Fat Cat is a line of gourmet condiments and hot sauces that focus on the flavor of its fresh ingredients instead of sheer heat. Owners, Eyal Goldshmid and Deborah Moskowitz, started Fat Cat in their kitchen with vegetables from their home garden and flavor stories from childhood inspiration. They have since expanded Fat Cat from their kitchen and onto shelves at local Central Florida farmers’ markets and business, such as Delish New York Bakery.
Eyal graciously offered me a sampling of their line of hot sauces, and the first thing Adam and I did with our sauces was mix them into homemade burger sliders. There’s this misconception that hot sauces are all thin, runny, and liquified spice in a bottle. While I love sauces like Tabasco — Crystal Hot Sauce is a personal favorite — its texture and heat has a time and place, and these burgers sliders were not that time or place. I bought lean ground beef and added a little salt, pepper, and bread crumbs. Then, I made two sets of burger sliders; one set with Surprisingly Mild Guajillo Ghost and another set with Papaya Pequin Passion. Instead, the Guajillo Ghost sauce added a nice smokey note to the beef, although Papaya Pequin’s flavor disappeared into the beef. I added a large drop of additional sauce to each burger, and that’s when Papaya Pequin shone through the meat. The sweet, subdued heat of the Papaya Pequin could have been drawn out a little more by toppings like caramelized onions or bits of pineapple, which I didn’t have available at the time. Papaya Pequin also worked well later on as a dip for honey-baked ham.
Guajillo Ghost sauce had a thinner consistency than Papaya Pequin. Eyal mentioned that the guajillo sauce is the only Fat Cat sauce that contains powdered elements like ghost pepper and cumin. Ghost pepper is genetically manufactured meant to keep predators away from livestock, so puréed chunks of ghost pepper in a sauce would probably make me cry. Fat Cat put my ghost pepper preconceptions to rest because Surprisingly Mild dials down intimidating spice into a dark red, smokey sauce that goes extraordinarily well with burgers and other grilled favorites.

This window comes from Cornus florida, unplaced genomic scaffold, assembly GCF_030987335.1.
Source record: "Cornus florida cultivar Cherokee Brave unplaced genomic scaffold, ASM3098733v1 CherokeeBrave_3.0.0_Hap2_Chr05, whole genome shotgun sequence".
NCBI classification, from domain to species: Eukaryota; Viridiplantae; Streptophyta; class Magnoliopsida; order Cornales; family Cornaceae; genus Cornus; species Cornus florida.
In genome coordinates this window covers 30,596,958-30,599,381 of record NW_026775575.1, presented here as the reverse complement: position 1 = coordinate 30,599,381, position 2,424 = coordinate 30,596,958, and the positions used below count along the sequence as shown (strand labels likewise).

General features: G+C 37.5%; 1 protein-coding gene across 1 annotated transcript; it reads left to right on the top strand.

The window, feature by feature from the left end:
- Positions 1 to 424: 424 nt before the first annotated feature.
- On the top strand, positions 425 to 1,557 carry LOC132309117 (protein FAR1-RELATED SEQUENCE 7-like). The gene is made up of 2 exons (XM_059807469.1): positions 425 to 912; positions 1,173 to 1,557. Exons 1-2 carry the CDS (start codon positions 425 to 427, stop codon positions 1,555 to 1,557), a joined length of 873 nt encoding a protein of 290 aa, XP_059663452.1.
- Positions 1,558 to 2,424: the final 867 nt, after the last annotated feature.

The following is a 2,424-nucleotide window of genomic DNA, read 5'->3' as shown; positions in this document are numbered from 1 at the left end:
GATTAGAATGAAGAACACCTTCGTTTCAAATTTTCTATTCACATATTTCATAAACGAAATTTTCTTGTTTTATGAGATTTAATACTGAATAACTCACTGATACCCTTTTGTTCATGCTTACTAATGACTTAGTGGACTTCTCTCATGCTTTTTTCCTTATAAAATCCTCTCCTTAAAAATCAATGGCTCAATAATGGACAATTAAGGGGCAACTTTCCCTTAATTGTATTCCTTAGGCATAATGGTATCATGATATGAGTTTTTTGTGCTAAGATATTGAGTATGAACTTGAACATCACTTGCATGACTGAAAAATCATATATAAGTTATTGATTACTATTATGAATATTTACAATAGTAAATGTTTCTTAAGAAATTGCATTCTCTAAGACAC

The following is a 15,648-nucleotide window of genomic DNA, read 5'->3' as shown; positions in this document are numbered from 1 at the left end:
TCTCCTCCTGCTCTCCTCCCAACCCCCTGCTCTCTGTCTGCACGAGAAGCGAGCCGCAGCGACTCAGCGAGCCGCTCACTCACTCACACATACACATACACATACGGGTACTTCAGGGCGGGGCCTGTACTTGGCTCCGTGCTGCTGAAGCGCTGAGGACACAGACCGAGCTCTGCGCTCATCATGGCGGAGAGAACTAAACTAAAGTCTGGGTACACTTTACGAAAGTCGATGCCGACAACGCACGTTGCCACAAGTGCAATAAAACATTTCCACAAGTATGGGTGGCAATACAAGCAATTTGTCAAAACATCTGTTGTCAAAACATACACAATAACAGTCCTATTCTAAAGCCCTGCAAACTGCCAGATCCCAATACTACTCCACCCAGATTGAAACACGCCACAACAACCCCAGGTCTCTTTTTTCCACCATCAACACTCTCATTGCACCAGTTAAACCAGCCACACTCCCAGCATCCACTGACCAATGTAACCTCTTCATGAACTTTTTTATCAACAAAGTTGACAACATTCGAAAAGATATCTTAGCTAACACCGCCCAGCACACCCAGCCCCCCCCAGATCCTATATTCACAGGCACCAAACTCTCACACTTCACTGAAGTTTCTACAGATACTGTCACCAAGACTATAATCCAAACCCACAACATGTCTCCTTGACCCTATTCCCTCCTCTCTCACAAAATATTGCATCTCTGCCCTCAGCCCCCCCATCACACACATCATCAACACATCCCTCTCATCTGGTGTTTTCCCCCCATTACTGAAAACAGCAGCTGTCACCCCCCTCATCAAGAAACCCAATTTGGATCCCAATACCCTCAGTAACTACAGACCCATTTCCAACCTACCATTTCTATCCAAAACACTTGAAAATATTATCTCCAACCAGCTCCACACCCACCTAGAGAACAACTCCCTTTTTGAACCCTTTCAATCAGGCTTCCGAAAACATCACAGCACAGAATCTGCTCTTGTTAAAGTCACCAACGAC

Eyal declared Purry-Purry Sauce a product of personal inspiration from his culturally diverse childhood meals with his Middle-Eastern father and Hispanic mother. His father always kept homemade spicy sauces at ready on the dinner table, and Eyal culled his family’s tradition of fresh ingredients into Purry-Purry Sauce. My first thought was, “A Purry-Purry Sauce and a Fat Cat Foods label — super adorable!” But piri-piri is a South African pepper and condiment, which has been mixed with several fresh vegetables like onions, tomatoes, ginger.
I tossed large shrimp with a little butter, garlic, and Purry-Purry for quick-but-tasty dinner with a side salad. Purry-Purry’s heat snuck up on me, but made a pleasant pairing with the plump, sweetness from the shrimp. Purry-Purry had this semi-thick texture from the fresh vegetables used in the sauce, and was the best example of Fat Cat Foods’ spotlight on their fresh ingredients. I’m still glad I had a side salad with cranberries and avocados to cool things down.
The sauce that gave me enjoyable Scoville-filled kick without singeing my taste buds was Mexican-Style Habanero. I mixed the habanero sauce in equal parts with Brianna’s Homestyle Classic Buttermilk Ranch Dressing, dipped my “fried” green tomatoes — made as mini pancakes with juicy tomato centers — and savored the result with eyes closed in delight and bliss.
Later on, I boiled a batch of wings and drummettes for fifteen minutes, and then baked the wings in an oven until golden and crisp.The wings were then divided into three different bowls and tossed separately in three Fat Cat Foods sauces; Caribbean Curry, Mexican-Style Habanero, and Surprisingly Mild Guajillo Ghost. The sauce that made the biggest splash with the wings was Guajillo Ghost, which coated the wings with smokey flavor and a subtle spice that the other sauces didn’t quite muster. The other sauces during the wings test were instantly hot, and the wings needed to be doused with more of each sauce to get a sense of the fresh veggies.
There are few sauces that Adam and I used more than the others during our mad scientist kitchen experiments; Mexican-Style Habanero, Papaya Pequin Passion, which was Adam’s favorite, and Surprisingly Mild Guajillo Ghost. The sweet papaya and the smokey Mexican spices in the latter two sauces were the most unique. I know I hadn’t even considered a ghost pepper sauce palatable until Fat Cat and their Guajillo Ghost sauce. My verdict? Fat Cat sauces are an easy way to incorporate a new style of spice into quick and tasty meals.
Disclosure: The sauces mentioned in this post were paid for by Fat Cat Gourmet Foods, although the views and opinions expressed in this post are purely my own unless otherwise noted. This post was not reviewed by Fat Cat Gourmet Foods in any way.